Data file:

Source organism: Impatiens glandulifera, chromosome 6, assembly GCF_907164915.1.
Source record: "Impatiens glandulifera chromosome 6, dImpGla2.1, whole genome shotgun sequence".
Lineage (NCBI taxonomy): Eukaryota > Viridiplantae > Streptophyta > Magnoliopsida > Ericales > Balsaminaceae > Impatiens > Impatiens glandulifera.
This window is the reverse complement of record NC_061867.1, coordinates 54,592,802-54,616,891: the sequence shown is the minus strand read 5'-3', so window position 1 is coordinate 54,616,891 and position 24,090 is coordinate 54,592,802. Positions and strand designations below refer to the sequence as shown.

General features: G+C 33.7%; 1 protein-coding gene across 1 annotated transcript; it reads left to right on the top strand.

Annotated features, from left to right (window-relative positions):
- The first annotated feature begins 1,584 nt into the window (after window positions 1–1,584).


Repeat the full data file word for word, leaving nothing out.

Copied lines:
Source organism: Impatiens glandulifera, chromosome 6, assembly GCF_907164915.1.
Source record: "Impatiens glandulifera chromosome 6, dImpGla2.1, whole genome shotgun sequence".
Lineage (NCBI taxonomy): Eukaryota > Viridiplantae > Streptophyta > Magnoliopsida > Ericales > Balsaminaceae > Impatiens > Impatiens glandulifera.
This window is the reverse complement of record NC_061867.1, coordinates 54,592,802-54,616,891: the sequence shown is the minus strand read 5'-3', so window position 1 is coordinate 54,616,891 and position 24,090 is coordinate 54,592,802. Positions and strand designations below refer to the sequence as shown.

General features: G+C 33.7%; 1 protein-coding gene across 1 annotated transcript; it reads left to right on the top strand.

Annotated features, from left to right (window-relative positions):
- The first annotated feature begins 1,584 nt into the window (after window positions 1–1,584).